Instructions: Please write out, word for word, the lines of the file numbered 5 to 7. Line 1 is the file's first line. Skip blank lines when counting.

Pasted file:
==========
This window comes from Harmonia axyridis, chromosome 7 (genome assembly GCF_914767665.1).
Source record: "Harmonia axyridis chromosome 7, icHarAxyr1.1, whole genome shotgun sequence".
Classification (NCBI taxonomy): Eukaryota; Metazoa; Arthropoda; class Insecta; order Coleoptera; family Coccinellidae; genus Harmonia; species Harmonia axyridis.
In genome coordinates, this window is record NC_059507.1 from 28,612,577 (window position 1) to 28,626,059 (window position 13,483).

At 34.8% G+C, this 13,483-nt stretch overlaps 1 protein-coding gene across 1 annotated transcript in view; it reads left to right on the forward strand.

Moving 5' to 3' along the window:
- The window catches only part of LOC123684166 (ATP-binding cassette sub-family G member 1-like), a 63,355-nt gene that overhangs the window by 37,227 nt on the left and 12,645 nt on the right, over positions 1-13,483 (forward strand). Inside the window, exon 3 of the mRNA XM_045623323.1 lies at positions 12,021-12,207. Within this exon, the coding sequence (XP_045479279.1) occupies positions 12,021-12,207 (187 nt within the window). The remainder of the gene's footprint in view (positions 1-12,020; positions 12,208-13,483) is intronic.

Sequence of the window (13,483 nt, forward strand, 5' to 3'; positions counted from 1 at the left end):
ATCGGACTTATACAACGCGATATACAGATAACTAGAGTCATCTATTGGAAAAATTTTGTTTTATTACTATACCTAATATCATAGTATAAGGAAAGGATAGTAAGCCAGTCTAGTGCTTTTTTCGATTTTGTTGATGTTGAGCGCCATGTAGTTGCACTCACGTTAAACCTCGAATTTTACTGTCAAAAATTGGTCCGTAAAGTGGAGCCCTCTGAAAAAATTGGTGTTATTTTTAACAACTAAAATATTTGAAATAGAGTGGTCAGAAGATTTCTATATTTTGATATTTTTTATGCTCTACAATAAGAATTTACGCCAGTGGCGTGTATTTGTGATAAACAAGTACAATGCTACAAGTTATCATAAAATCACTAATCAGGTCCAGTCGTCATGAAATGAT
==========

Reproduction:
At 34.8% G+C, this 13,483-nt stretch overlaps 1 protein-coding gene across 1 annotated transcript in view; it reads left to right on the forward strand.

Moving 5' to 3' along the window:
- The window catches only part of LOC123684166 (ATP-binding cassette sub-family G member 1-like), a 63,355-nt gene that overhangs the window by 37,227 nt on the left and 12,645 nt on the right, over positions 1-13,483 (forward strand). Inside the window, exon 3 of the mRNA XM_045623323.1 lies at positions 12,021-12,207. Within this exon, the coding sequence (XP_045479279.1) occupies positions 12,021-12,207 (187 nt within the window). The remainder of the gene's footprint in view (positions 1-12,020; positions 12,208-13,483) is intronic.